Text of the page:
Crowne Plaza owner owes Pittsfield $253,900 in taxes

Auction planned for Feb. 22


PITTSFIELD — The owner of the Crowne Plaza hotel owes the city of Pittsfield more than a quarter of a million dollars in tax revenue for the current fiscal year, according to the city tax collector's office.

As of Wednesday, Shireberk Realty Trust and Shireberk Corp. Trust owed the city a combined $253,900 in property and utility taxes for fiscal 2017, which began July 1. Shirebrook has yet to pay any property or utility taxes through the first three quarters of the current fiscal year, which runs through March 1.

Santander Bank of Boston last month began foreclosure proceedings on the $16.5 million mortgage for the 179-room hotel on 1 West St. that is held jointly by Shireberk and the Berkshire Common Corp.

The 14-story full-service hotel includes two restaurants, a ballroom, an indoor pool, a four-level, 325-space parking garage that is in need of repair, and 12,000 square feet of meeting and function space.

If the mortgage issues are not resolved, the hotel will be sold at public auction at 11 a.m. Feb. 22 at 1 West St. The hotel has been franchised to Crowne Plaza, which is a brand of the InterContinental Hotels Group, since 1997.

The Berkshire Common complex also includes an adjacent building with three levels of office suites that is located at 2 South St., but that portion of the property is not part of the auction, according to bid documents prepared by Sullivan & Sullivan Auctioneers of Sandwich, which specializes in foreclosure and personal property auctions.

The three levels of office suites are owned by a different entity, Bercom LLC, which is managed by the late Eugene Weiss of Schenectady, N.Y., who is also listed as the president of both Shireberk and the Berkshire Common Corp., in records filed with the state. Bercom currently owes the city $18,775 in property tax revenue, having yet to pay taxes for the second quarter of the current fiscal year, according to records on file at City Hall.

City Treasurer Matthew M. Kerwood said the hotel's owners have been slow in meeting their tax obligations to the city in the past, but have always paid them.

"They are only delinquent for fiscal 2017," Kerwood said. "For all the prior fiscal years they are paid in full."

Kerwood said the city generally waits at least two years to place delinquent properties in tax title, meaning a lien is placed on the property to guarantee that the city will receive payment at some point. If the hotel's mortgage is sold, the purchaser would be responsible for any outstanding tax obligations to the city, he said.

"The payment of those taxes would have to be worked out with the parties involved in that transaction," Kerwood said.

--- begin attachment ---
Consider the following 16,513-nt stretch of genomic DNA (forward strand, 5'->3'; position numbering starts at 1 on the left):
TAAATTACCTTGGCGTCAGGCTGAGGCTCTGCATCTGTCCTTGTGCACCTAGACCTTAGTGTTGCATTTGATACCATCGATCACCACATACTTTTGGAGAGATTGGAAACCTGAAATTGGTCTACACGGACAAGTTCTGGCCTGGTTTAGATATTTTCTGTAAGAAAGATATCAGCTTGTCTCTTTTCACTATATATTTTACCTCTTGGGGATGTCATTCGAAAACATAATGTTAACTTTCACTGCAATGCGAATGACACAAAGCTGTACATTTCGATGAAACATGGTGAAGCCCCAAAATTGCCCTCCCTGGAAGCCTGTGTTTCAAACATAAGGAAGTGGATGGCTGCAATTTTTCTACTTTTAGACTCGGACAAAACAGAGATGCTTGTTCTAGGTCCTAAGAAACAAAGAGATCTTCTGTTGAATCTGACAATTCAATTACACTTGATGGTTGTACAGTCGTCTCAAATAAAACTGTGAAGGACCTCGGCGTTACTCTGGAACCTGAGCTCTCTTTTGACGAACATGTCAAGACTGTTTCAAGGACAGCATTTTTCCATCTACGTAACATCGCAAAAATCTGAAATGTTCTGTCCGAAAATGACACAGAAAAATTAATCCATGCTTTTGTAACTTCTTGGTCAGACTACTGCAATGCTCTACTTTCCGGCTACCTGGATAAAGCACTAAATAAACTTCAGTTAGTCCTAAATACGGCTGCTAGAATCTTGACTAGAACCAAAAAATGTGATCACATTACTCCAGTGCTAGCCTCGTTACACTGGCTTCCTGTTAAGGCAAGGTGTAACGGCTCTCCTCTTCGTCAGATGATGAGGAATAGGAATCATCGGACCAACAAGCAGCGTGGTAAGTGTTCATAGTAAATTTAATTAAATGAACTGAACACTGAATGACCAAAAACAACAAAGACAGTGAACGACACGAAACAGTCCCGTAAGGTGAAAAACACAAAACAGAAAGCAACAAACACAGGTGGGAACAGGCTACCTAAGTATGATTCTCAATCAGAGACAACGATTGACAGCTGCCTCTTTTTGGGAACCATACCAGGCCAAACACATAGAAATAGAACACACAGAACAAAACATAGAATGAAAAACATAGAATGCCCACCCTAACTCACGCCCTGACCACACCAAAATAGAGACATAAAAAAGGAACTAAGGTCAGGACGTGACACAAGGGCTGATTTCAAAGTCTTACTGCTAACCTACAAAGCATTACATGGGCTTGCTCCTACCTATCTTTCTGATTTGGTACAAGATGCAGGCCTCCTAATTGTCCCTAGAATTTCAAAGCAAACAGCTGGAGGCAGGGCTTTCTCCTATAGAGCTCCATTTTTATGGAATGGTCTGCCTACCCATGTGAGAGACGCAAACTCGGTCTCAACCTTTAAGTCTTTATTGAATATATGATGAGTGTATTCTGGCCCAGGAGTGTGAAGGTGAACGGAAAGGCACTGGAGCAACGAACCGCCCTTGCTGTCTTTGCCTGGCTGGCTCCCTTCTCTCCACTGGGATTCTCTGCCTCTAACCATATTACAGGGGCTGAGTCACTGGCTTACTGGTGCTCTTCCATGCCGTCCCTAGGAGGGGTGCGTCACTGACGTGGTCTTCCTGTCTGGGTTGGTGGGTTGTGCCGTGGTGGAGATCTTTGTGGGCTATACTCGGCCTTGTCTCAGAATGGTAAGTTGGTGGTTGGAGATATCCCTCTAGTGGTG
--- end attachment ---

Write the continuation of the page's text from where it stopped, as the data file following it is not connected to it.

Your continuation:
Lauri Klefos, the chief marketing officer for 1Berkshire, the county's leading economic development agency, said the Crowne Plaza plays a vital role in the fabric of the community.

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"I think the Crowne is so important to Pittsfield," she said. "I always say to people that a big hotel like that is so important to an urban center because it's more than a hotel; it's a community use. We use it for meeting and break-out sessions all the times. ... Pittsfield needs a hotel like that,"

A member of a law firm whose offices have been located at 2 South St. for 38 years said the infrastructure of the entire hotel-office complex, particularly the parking garage, needs to be repaired. The complex was constructed in 1970.

"There are three elevators in the building and one has been out for six years," said attorney Emil George. "That says everything."

"It's in terrible shape," said a merchant who owns a small business on South Street. "Go walk through the garage."

George believes the issues involving the complex are not about the operation of the hotel, which he refers to as a "very well-run operation."

"I see this as being about debt and the amount of money that needs to be put into it," he said.

Berkshire Common Corp. has been involved in nine civil actions and four small claims actions in Central Berkshire District Court in Pittsfield since 2004, according to court records. But only one of those actions has been filed within the last 10 years, and Berkshire Common Corp. is listed as the plaintiff.

Santander Bank has declined to comment on why it has initiated foreclosure proceedings against Shireberk and the Berkshire Common Corp. Weiss died in 2014. His son, Andrew, currently oversees those operations.

Both Andrew Weiss, who works in North Palm Beach, Fla, and a business associate, Jim Huff, are both traveling and did not return emails messages seeking comment.

Berkshire Common and Shireberk both had their legal status to operate as corporations in Massachusetts taken away by the state on June 30 for failing to file their annual reports, according to Brian McNiff, a spokesman for the Secretary of State's Office. The state took similar action against Bercom on June 30, 2015, according to state records. All three of those entities have not filed annual reports with the state since 2012.

Although the three entities cannot legally operate as corporations in Massachusetts, they can still conduct normal business functions, McNiff said.

Reach Business Editor Tony Dobrowolski at 413 496-6224.


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